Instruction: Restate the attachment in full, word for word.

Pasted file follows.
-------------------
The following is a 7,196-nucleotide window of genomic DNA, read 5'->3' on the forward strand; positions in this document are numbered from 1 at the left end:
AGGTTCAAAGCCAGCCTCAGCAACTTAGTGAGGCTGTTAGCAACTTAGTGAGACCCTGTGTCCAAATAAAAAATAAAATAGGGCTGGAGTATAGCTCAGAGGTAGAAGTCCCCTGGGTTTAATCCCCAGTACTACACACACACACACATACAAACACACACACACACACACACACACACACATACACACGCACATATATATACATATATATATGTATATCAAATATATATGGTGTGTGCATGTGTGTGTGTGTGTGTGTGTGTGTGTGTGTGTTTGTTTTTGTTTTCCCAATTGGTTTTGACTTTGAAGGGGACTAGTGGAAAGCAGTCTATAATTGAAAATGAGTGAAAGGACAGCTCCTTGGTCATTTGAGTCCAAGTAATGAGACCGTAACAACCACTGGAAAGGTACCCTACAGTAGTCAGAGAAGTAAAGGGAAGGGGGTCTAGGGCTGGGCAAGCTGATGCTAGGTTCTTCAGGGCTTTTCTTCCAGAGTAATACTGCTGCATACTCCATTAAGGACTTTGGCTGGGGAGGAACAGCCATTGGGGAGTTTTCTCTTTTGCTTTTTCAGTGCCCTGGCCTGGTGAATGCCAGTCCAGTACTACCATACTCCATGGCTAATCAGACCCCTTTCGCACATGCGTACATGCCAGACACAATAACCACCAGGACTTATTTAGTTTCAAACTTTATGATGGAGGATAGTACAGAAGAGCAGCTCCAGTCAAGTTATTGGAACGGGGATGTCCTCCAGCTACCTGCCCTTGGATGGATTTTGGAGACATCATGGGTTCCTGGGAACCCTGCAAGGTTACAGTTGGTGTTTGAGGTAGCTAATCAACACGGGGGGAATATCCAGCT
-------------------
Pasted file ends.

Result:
The following is a 7,196-nucleotide window of genomic DNA, read 5'->3' on the forward strand; positions in this document are numbered from 1 at the left end:
AGGTTCAAAGCCAGCCTCAGCAACTTAGTGAGGCTGTTAGCAACTTAGTGAGACCCTGTGTCCAAATAAAAAATAAAATAGGGCTGGAGTATAGCTCAGAGGTAGAAGTCCCCTGGGTTTAATCCCCAGTACTACACACACACACACATACAAACACACACACACACACACACACACACACATACACACGCACATATATATACATATATATATGTATATCAAATATATATGGTGTGTGCATGTGTGTGTGTGTGTGTGTGTGTGTGTGTGTGTTTGTTTTTGTTTTCCCAATTGGTTTTGACTTTGAAGGGGACTAGTGGAAAGCAGTCTATAATTGAAAATGAGTGAAAGGACAGCTCCTTGGTCATTTGAGTCCAAGTAATGAGACCGTAACAACCACTGGAAAGGTACCCTACAGTAGTCAGAGAAGTAAAGGGAAGGGGGTCTAGGGCTGGGCAAGCTGATGCTAGGTTCTTCAGGGCTTTTCTTCCAGAGTAATACTGCTGCATACTCCATTAAGGACTTTGGCTGGGGAGGAACAGCCATTGGGGAGTTTTCTCTTTTGCTTTTTCAGTGCCCTGGCCTGGTGAATGCCAGTCCAGTACTACCATACTCCATGGCTAATCAGACCCCTTTCGCACATGCGTACATGCCAGACACAATAACCACCAGGACTTATTTAGTTTCAAACTTTATGATGGAGGATAGTACAGAAGAGCAGCTCCAGTCAAGTTATTGGAACGGGGATGTCCTCCAGCTACCTGCCCTTGGATGGATTTTGGAGACATCATGGGTTCCTGGGAACCCTGCAAGGTTACAGTTGGTGTTTGAGGTAGCTAATCAACACGGGGGGAATATCCAGCT